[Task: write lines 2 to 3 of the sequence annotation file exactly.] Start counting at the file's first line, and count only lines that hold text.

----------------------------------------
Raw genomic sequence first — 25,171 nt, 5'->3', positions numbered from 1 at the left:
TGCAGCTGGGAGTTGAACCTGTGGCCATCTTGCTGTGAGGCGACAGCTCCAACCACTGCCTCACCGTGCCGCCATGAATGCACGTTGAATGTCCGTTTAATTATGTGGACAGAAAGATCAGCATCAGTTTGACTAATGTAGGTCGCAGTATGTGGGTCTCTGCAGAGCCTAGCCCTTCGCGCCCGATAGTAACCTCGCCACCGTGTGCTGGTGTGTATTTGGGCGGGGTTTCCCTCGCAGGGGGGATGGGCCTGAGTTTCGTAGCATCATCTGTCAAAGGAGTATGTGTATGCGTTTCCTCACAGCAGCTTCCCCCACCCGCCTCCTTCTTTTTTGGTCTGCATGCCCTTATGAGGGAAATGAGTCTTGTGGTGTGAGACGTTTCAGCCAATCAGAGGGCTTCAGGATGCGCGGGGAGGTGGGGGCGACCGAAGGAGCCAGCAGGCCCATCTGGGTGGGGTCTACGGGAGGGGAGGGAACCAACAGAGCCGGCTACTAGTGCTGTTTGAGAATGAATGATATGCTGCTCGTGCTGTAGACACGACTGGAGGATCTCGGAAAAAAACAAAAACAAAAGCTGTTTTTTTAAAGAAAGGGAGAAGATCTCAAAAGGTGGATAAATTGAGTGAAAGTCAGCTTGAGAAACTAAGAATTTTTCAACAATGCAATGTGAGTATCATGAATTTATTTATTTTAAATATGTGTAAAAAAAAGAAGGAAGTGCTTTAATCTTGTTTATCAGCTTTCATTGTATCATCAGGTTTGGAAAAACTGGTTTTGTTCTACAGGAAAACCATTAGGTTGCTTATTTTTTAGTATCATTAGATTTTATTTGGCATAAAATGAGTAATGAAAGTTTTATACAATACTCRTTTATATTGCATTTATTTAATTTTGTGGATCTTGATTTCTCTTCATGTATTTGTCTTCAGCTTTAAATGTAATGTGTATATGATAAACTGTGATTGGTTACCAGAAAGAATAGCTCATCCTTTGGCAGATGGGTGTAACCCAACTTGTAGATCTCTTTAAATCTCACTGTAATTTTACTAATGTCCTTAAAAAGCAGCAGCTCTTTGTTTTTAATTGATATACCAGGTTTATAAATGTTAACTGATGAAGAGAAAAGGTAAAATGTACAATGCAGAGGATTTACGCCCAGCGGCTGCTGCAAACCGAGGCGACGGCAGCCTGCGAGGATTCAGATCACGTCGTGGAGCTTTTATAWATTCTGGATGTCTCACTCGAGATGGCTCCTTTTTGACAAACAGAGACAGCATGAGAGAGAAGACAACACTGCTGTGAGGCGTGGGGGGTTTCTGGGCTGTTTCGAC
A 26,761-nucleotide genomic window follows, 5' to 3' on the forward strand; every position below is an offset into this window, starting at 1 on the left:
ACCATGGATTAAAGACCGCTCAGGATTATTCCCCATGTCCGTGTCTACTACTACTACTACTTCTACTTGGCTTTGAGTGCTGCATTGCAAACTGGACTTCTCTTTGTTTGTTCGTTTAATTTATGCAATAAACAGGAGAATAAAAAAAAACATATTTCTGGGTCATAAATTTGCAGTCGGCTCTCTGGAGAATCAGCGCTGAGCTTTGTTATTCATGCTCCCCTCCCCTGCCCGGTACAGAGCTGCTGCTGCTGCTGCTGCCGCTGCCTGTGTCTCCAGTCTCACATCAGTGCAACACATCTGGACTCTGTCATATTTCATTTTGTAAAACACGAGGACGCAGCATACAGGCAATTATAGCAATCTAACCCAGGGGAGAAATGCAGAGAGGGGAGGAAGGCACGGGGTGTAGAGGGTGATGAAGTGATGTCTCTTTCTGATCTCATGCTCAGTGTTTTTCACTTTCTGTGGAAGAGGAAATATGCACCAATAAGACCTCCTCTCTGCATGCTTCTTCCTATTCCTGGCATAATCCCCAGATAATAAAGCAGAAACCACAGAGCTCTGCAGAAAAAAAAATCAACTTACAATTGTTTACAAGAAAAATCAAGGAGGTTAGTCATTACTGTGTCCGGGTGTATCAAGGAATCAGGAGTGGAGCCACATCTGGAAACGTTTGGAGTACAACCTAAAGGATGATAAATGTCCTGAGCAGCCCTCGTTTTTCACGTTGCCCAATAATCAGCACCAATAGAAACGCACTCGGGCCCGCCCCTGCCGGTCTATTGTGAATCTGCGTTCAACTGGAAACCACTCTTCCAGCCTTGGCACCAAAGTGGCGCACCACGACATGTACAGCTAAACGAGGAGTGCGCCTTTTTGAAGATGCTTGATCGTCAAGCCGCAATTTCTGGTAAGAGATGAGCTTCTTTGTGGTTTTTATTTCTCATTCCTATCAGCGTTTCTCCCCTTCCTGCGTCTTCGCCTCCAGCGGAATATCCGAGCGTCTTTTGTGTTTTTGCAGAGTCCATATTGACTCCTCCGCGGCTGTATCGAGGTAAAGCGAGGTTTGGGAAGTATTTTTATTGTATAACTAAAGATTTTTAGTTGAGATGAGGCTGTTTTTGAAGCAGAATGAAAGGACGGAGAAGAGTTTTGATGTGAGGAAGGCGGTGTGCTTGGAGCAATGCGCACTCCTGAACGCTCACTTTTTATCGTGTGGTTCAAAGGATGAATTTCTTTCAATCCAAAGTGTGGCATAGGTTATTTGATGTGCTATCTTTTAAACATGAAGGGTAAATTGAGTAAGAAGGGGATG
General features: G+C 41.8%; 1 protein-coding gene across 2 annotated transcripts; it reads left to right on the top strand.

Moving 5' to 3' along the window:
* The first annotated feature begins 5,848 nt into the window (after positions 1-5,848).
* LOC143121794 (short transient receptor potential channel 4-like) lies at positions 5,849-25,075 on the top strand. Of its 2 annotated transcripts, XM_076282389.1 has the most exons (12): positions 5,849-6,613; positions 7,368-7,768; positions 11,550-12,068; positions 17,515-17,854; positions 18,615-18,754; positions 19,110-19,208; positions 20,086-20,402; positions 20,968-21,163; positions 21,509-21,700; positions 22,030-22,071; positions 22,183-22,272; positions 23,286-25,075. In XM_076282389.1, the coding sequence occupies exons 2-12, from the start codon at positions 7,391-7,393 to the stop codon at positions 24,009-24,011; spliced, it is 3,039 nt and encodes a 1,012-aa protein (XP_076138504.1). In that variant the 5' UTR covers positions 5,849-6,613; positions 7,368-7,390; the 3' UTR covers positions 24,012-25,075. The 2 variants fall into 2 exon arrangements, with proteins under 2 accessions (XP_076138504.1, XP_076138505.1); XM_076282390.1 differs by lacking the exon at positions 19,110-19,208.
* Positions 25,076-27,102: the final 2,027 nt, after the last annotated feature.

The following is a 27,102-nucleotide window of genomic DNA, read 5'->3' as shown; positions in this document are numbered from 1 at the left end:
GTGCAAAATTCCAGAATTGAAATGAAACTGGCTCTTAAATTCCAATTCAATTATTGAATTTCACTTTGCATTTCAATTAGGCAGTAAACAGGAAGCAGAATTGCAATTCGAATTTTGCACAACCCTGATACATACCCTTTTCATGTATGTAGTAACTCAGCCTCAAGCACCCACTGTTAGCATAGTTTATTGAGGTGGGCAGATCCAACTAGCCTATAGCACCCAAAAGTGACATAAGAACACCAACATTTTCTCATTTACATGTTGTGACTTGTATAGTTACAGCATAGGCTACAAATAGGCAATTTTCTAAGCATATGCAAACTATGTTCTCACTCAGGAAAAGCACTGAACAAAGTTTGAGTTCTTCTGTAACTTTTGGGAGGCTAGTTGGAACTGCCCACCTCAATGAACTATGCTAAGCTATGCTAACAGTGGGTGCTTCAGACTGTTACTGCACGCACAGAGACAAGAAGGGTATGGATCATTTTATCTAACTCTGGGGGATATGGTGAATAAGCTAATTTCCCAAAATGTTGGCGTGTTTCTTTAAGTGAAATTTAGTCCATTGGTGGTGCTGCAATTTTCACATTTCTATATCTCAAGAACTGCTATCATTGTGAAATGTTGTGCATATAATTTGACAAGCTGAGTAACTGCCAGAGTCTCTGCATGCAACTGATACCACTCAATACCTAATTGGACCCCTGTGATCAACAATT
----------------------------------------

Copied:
TGCAGCTGGGAGTTGAACCTGTGGCCATCTTGCTGTGAGGCGACAGCTCCAACCACTGCCTCACCGTGCCGCCATGAATGCACGTTGAATGTCCGTTTAATTATGTGGACAGAAAGATCAGCATCAGTTTGACTAATGTAGGTCGCAGTATGTGGGTCTCTGCAGAGCCTAGCCCTTCGCGCCCGATAGTAACCTCGCCACCGTGTGCTGGTGTGTATTTGGGCGGGGTTTCCCTCGCAGGGGGGATGGGCCTGAGTTTCGTAGCATCATCTGTCAAAGGAGTATGTGTATGCGTTTCCTCACAGCAGCTTCCCCCACCCGCCTCCTTCTTTTTTGGTCTGCATGCCCTTATGAGGGAAATGAGTCTTGTGGTGTGAGACGTTTCAGCCAATCAGAGGGCTTCAGGATGCGCGGGGAGGTGGGGGCGACCGAAGGAGCCAGCAGGCCCATCTGGGTGGGGTCTACGGGAGGGGAGGGAACCAACAGAGCCGGCTACTAGTGCTGTTTGAGAATGAATGATATGCTGCTCGTGCTGTAGACACGACTGGAGGATCTCGGAAAAAAACAAAAACAAAAGCTGTTTTTTTAAAGAAAGGGAGAAGATCTCAAAAGGTGGATAAATTGAGTGAAAGTCAGCTTGAGAAACTAAGAATTTTTCAACAATGCAATGTGAGTATCATGAATTTATTTATTTTAAATATGTGTAAAAAAAAGAAGGAAGTGCTTTAATCTTGTTTATCAGCTTTCATTGTATCATCAGGTTTGGAAAAACTGGTTTTGTTCTACAGGAAAACCATTAGGTTGCTTATTTTTTAGTATCATTAGATTTTATTTGGCATAAAATGAGTAATGAAAGTTTTATACAATACTCRTTTATATTGCATTTATTTAATTTTGTGGATCTTGATTTCTCTTCATGTATTTGTCTTCAGCTTTAAATGTAATGTGTATATGATAAACTGTGATTGGTTACCAGAAAGAATAGCTCATCCTTTGGCAGATGGGTGTAACCCAACTTGTAGATCTCTTTAAATCTCACTGTAATTTTACTAATGTCCTTAAAAAGCAGCAGCTCTTTGTTTTTAATTGATATACCAGGTTTATAAATGTTAACTGATGAAGAGAAAAGGTAAAATGTACAATGCAGAGGATTTACGCCCAGCGGCTGCTGCAAACCGAGGCGACGGCAGCCTGCGAGGATTCAGATCACGTCGTGGAGCTTTTATAWATTCTGGATGTCTCACTCGAGATGGCTCCTTTTTGACAAACAGAGACAGCATGAGAGAGAAGACAACACTGCTGTGAGGCGTGGGGGGTTTCTGGGCTGTTTCGAC
A 26,761-nucleotide genomic window follows, 5' to 3' on the forward strand; every position below is an offset into this window, starting at 1 on the left: